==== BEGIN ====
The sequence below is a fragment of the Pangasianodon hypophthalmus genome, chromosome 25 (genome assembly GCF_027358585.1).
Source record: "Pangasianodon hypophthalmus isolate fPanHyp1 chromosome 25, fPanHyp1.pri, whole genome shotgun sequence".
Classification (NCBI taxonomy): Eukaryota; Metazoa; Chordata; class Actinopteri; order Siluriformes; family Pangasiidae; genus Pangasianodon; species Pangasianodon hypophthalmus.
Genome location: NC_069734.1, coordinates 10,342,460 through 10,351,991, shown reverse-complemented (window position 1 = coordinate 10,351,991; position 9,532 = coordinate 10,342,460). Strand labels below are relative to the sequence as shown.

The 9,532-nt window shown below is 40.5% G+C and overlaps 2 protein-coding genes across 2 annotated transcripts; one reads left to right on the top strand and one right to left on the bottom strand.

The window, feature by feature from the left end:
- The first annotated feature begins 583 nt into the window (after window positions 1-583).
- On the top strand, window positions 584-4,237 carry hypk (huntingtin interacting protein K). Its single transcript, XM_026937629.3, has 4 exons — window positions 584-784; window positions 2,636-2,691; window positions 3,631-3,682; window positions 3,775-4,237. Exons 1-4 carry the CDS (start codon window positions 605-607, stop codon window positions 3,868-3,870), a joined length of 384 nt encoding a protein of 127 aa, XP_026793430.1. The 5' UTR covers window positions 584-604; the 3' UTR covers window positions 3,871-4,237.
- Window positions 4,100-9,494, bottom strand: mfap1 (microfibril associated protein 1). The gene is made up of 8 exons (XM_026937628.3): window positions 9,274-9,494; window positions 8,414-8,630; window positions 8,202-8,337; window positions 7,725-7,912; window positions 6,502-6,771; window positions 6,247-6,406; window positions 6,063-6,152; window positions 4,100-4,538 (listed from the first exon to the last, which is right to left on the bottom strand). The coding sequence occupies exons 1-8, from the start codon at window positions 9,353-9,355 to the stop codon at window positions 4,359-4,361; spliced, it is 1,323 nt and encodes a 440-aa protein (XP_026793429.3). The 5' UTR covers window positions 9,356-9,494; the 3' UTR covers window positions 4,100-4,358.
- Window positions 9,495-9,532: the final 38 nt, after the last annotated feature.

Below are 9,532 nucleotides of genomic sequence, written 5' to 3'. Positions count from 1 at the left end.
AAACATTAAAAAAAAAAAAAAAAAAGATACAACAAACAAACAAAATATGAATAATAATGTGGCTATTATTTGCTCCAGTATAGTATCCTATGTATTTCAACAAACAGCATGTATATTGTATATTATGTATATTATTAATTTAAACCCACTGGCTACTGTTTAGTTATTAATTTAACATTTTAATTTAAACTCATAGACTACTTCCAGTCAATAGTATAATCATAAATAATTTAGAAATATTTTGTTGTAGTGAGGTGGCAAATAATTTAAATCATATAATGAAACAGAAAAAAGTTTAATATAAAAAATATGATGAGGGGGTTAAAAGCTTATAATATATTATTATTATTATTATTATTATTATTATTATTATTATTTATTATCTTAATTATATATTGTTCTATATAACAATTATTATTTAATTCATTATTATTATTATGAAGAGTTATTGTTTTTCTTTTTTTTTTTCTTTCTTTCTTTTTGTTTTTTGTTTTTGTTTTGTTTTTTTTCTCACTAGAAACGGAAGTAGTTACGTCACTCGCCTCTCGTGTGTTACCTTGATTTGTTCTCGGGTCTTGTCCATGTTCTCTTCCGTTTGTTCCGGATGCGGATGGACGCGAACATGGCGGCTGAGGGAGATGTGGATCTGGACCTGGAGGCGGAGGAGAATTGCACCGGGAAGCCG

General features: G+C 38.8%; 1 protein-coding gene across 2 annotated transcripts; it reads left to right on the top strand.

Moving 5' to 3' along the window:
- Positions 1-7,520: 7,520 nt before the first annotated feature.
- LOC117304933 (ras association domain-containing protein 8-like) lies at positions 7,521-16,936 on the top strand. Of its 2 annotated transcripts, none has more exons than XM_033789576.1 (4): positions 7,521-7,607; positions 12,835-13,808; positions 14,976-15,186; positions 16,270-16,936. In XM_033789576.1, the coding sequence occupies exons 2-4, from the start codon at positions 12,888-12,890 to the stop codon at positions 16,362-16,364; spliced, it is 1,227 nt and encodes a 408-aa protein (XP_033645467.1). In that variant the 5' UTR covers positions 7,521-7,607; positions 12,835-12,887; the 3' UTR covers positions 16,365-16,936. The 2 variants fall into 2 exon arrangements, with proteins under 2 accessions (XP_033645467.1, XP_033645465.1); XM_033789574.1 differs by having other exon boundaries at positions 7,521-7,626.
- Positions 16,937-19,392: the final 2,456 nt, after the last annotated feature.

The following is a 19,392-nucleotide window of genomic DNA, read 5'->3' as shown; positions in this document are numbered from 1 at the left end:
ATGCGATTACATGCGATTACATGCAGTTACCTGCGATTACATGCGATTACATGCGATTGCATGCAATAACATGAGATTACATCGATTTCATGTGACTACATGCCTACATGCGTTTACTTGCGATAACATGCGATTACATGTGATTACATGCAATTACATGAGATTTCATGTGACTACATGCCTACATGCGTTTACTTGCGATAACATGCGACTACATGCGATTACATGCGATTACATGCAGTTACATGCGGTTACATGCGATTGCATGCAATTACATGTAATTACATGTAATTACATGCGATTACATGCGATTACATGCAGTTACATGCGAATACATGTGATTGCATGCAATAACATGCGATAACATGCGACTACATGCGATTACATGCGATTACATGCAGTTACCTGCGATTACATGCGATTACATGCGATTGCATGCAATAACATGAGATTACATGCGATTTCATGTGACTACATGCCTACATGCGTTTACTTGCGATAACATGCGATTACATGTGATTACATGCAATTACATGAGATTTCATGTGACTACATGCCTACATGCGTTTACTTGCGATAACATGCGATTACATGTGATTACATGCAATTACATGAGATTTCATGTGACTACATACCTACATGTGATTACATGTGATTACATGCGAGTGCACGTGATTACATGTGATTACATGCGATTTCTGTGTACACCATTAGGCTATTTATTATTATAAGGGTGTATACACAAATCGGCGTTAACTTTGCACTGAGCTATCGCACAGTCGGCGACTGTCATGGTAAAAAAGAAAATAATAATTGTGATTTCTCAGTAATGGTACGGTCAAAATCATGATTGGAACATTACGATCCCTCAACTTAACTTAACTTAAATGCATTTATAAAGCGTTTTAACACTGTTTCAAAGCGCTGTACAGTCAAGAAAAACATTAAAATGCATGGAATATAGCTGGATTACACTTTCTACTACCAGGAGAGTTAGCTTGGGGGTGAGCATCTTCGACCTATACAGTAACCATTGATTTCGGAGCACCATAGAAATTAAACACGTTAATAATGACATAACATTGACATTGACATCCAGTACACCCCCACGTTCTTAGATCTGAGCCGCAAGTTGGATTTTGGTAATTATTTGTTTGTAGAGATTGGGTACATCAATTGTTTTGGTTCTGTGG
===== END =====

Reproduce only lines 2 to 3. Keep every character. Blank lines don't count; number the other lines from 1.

Source record: "Pangasianodon hypophthalmus isolate fPanHyp1 chromosome 25, fPanHyp1.pri, whole genome shotgun sequence".
Classification (NCBI taxonomy): Eukaryota; Metazoa; Chordata; class Actinopteri; order Siluriformes; family Pangasiidae; genus Pangasianodon; species Pangasianodon hypophthalmus.